36 the sulphide minerals of the four metals in one operation and to prevent segregated mining of only one mineral. The mine production of recoverable zinc in the United States has declined from 775,000 short tons in 1926 to 285,000 tons in 19 3 2, or from 44% of the world production of 21%. In the same period world production declined from 1,768,000 short tons to 1,074,000 tons but the corresponding percentage of production of other countries of the world s howed an increase fron1 56% to 73% . The major decline in world output o ccurred in the United States. The s t ocks of lab zinc at smelters in years past have been steady at an average of 26 000 to 30,000 short tons at the end of normal years, but reached 6 000 tons at the end of 1929 and 167 , 000 tons at the end of 1 930 . It dropped to 1 44,00 0 tons at the end of 1931, and to 12 000 ton at the end of 19 32, and to 106 ,000 tons at the end of 1~33. To reduce stocks at the end of 1934 to 30,000 tons and a suming an e:s.port of about 3,000 tons and a consumption of slab zinc of 353,000 tons, would mean that slab zinc production should be re duced to 257,000 tons or l ess than the 1931 and 1933 output. . In other words even if consumption increa ed in 1934 over 1933 there will have to be a curtailment of production to a quantity le ss than 1931 and if con umption does not increase the curtailm0nt will have to be even greater. The tariff of 1 922 carried a duty of 1 per pound of zinc on ores containing over 25% zinc and 1 per pound on zinc in blocks, pigs or slabs, and 2 per pound on zinc in sheet and duties ranging from of one cen t to 2 per pound on zinc chemicals and zinc pigments, and protects the United States' Zinc Industry from the h eavy imports of ore from :Mexico and Canada. The heavy decr e ase of imported ores for Sl}:!elting under bond and the decrea e in the exports of dome tic slab zin c as well as the export of that made from foreio n ores means t o separate and distinct lo se in ource of revenue to the cu tom smelter with a corre ponding reduction in capacity and need for l abor . ARTICLE I. S ~ ate the purpo e of the Code . ARTICLE II. Accurately defines pecific term applicable to the Zinc Indu. try a . u d in this Code. ARTICLE III. The maximum hours are limite d to 40 hour per week aYeragecl oYer three month periods uch period to be the regu lar quarterly periods of each year, an l eight hour in any 24 hour period except a otherwise provide l for. Provis i on i s made that employer hall report to the Code uthority at the end of ach quarter uch detailed information a may be required by it or by the .... lmini trator indicating how the a,eraging proYi ion ha been appli L The Administrator, a hi di cretion may a1 point an impartial inve tigator to reYi w condition in the In ln tr con rn ing the averaoinoprovi ion . Th eight hour provi i n f r the finjng Divi i n in a h state hall b in accordance with the law f the r-:tate pertaining to the eight hour d . for 1ninino-01 ration . RTI LE I . h e minimum wng for mpl e vary from 30 p r hour to 47 p r hour accor ling to g OO'raphi al an l divi . i nal r quir m n . o p r n in 1 ri a l or offi w rk hall b paid l e than $1. . 0 p r we k xc pt that offi boy an o-irl and m nor and labo ra r} boy ma be pail O o of the establi hed minimum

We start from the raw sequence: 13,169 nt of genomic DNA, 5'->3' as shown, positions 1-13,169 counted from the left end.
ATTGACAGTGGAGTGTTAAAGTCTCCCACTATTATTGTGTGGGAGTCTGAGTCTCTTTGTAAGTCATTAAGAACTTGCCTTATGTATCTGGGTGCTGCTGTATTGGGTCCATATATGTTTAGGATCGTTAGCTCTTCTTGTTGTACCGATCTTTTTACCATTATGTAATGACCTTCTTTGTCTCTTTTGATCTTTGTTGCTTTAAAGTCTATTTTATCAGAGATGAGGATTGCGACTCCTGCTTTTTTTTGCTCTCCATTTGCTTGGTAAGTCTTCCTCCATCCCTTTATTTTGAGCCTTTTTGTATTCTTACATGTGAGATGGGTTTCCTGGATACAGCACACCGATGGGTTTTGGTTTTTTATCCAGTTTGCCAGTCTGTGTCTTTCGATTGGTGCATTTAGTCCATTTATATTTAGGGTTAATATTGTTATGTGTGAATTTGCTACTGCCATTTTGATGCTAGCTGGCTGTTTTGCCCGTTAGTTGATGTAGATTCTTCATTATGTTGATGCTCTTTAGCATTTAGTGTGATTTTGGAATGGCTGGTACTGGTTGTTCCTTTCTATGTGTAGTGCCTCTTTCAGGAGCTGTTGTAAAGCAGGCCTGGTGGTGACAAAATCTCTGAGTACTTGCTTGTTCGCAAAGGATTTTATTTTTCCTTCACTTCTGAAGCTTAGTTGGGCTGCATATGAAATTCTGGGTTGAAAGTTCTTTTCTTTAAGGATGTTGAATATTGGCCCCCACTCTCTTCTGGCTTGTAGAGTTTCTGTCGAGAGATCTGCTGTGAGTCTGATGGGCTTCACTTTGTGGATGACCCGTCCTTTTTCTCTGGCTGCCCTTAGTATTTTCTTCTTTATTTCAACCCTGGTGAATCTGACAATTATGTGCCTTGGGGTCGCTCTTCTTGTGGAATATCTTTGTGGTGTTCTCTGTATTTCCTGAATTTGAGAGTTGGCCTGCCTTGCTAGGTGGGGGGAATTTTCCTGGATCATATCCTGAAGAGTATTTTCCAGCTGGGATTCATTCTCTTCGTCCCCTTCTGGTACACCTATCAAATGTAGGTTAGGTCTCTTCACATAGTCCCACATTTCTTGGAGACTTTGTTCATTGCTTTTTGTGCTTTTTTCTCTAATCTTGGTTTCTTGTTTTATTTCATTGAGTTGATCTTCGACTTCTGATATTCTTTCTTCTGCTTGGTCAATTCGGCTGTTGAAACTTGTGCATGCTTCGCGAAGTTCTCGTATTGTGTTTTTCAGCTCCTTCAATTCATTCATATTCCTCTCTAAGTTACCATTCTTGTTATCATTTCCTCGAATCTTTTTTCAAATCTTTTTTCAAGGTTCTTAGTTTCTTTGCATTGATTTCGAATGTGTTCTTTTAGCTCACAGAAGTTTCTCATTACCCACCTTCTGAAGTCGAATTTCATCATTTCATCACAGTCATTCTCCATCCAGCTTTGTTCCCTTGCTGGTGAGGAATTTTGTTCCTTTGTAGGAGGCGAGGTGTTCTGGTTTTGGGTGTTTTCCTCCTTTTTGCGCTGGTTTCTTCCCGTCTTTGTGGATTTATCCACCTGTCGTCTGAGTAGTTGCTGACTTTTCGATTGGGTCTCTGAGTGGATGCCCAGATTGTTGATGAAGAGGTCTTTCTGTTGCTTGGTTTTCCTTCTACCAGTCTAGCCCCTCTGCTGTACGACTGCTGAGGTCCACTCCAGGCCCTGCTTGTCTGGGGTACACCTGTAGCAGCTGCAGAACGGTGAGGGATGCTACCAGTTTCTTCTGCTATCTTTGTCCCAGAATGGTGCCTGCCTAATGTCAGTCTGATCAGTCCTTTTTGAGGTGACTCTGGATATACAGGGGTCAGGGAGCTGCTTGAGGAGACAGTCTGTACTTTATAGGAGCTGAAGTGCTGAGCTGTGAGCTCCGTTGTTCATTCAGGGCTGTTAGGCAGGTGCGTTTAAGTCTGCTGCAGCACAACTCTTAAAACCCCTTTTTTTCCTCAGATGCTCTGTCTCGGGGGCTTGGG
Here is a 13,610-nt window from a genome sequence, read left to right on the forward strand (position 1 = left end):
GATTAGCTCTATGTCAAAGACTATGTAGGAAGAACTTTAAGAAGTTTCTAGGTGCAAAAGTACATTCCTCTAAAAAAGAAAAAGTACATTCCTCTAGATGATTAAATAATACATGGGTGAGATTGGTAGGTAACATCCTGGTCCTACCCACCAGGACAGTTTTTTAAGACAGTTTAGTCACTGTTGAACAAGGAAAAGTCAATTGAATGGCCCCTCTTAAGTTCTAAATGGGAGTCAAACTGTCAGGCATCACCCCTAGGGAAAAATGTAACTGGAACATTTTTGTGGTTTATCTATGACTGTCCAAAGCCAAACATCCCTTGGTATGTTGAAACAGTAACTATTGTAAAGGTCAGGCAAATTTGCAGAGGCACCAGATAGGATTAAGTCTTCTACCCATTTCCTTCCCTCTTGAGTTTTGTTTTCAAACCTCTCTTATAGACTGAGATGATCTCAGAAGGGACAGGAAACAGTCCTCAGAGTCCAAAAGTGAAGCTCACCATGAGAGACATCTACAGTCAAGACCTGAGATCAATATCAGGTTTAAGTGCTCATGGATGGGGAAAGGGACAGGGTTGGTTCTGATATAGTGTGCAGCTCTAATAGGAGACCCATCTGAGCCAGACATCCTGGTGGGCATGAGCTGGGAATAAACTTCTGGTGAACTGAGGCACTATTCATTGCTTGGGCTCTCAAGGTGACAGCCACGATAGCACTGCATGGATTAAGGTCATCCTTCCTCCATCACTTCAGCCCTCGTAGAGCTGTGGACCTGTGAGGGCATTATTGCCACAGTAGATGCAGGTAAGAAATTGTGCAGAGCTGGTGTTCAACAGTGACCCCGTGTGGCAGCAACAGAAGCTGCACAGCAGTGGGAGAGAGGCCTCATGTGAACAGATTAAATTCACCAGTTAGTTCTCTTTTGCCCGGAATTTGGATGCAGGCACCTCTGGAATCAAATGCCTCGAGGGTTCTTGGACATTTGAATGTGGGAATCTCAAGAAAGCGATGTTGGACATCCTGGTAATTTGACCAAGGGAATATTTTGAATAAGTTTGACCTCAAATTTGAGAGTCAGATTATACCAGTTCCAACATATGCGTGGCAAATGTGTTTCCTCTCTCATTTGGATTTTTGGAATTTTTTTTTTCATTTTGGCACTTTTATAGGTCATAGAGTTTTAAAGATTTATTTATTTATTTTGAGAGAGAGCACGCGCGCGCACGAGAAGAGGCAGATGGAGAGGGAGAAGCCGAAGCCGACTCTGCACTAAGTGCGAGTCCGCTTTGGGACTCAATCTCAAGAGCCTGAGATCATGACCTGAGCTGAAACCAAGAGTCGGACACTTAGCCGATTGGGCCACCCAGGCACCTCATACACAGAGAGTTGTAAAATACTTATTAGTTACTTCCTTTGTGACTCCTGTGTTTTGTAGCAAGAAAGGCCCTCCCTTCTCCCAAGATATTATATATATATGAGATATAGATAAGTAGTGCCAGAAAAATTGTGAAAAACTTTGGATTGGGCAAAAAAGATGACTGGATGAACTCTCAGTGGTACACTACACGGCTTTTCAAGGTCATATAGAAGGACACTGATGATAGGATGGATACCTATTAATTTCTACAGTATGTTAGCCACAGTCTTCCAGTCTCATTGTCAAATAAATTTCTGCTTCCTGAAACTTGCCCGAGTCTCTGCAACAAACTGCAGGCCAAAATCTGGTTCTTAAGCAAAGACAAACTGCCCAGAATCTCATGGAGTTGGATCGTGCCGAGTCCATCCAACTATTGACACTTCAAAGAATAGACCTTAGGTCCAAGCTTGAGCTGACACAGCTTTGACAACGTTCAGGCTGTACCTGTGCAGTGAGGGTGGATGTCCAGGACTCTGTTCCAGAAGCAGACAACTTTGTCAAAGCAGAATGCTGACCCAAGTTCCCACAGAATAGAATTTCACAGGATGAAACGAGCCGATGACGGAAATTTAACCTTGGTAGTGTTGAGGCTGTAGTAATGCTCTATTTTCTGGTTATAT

PAGE 11